Session Type: Poster Session (Tuesday)
Session Time: 9:00AM-11:00AM
Background/Purpose: Evidence of the effectiveness of intra-articular corticosteroid injection for hip osteoarthritis (OA) is limited and conflicting. The HIT trial compared the clinical effectiveness of an ultrasound-guided intra-articular hip injection (USGI) of triamcinolone acetonide and 1% lidocaine hydrochloride combined with best current treatment (BCT) with (i) BCT alone (primary objective) and (ii) an USGI of 1% lidocaine only combined with BCT (EudraCT: 2014–003412-37). BCT comprised advice and written information on exercise, weight loss, footwear, walking aids and pain management. This qualitative study investigated patient experiences of hip OA and impact of trial treatments.
Methods: Semi-structured interviews were undertaken with a purposeful sample of participants in each arm after 2-month follow-up. Interviewers knew whether participants had received an injection but were unaware of which injection (to minimise patients becoming un-blinded to treatment allocation). Sampling ceased when inductive thematic saturation had been achieved. Thematic analysis was undertaken blind to the clinical results to facilitate an interpretive and inductive approach.
Results: 34 trial participants were interviewed (males n=13, females n=19, aged 53 to 83 years). 13 participants were in USGI triamcinolone/lidocaine group, 11 in the lidocaine only arm and 8 in BCT. Preliminary findings indicate wide-ranging impacts of living with hip OA. Participants in all arms talked of physical, social, psychological and work-related impacts and difficulties with sleep and undertaking valued activities. Participants in BCT reported receiving an examination, information/explanation and exercises, providing evidence of intervention fidelity in this arm. Despite this, most felt that they had not received any treatment indicating that advice/exercise was not perceived as treatment for hip pain. Adherence was low in this group. Participants described little or no benefit in pain or function. Thoughts about the future were negative, focusing on inevitable decline and future need for surgery.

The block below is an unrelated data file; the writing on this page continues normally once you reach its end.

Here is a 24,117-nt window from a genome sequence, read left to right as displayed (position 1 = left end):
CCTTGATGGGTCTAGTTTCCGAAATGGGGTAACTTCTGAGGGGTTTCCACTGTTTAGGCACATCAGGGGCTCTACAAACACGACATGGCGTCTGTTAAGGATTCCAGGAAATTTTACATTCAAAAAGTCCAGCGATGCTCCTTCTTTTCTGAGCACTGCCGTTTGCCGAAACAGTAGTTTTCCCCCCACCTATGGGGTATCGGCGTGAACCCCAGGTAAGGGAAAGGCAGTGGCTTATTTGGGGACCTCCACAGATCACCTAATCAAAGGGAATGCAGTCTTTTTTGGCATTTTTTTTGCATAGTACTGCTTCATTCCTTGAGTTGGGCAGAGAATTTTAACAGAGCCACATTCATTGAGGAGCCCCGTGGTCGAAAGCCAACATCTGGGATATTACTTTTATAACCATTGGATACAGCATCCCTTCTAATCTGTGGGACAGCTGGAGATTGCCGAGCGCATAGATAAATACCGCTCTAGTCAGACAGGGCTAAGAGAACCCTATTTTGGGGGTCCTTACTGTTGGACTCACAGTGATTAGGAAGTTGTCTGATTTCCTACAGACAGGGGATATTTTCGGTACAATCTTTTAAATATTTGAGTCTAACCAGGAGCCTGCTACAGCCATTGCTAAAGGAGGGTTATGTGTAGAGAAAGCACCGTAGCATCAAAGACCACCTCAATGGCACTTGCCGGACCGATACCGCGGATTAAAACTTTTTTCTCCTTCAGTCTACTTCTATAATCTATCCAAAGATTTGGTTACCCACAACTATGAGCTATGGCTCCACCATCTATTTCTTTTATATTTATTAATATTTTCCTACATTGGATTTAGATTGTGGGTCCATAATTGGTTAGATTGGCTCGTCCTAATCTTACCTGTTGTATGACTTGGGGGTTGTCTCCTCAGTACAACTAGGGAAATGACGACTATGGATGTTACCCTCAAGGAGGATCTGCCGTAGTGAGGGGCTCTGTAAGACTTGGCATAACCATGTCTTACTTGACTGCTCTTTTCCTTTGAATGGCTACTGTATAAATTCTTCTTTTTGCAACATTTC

Experiences of having an injection were positive overall, and impacts described in both injection groups included “getting my life back” and having “a new lease of life”. Perceived benefit appeared to be greater in the triamcinolone/lidocaine group, although length of benefit varied in both injection groups and there was uncertainty about the longer-term benefits of injection. Participants in the injection groups were more hopeful and optimistic about the future than those in BCT only.
Conclusion: Hip OA remains burdensome, affecting many aspects of life. The findings complement the trial results that showed superiority of USGI of triamcinolone/lidocaine combined with BCT over 6 months compared with BCT alone, but no significant difference between injection groups raising the possibility of a placebo effect. Participants’ narratives outlined benefit in pain and function in both injection groups, strengthening the interpretations of the trial clinical results. Importantly, participants in BCT reported receiving BCT but did not feel they had treatment, indicating the need for future work highlighting the value of self-management.
To cite this abstract in AMA style:Jinks C, Hawarden A, Roddy E, Paskins Z, Mallen C, Holden M. “If It Was Unicorn Dust I’d Have It Again.” Patient Experiences of Hip Osteoarthritis and Treatments in the Hip Injection Trial [abstract]. Arthritis Rheumatol. 2019; 71 (suppl 10). https://acrabstracts.org/abstract/if-it-was-unicorn-dust-id-have-it-again-patient-experiences-of-hip-osteoarthritis-and-treatments-in-the-hip-injection-trial/. Accessed February 29, 2020.
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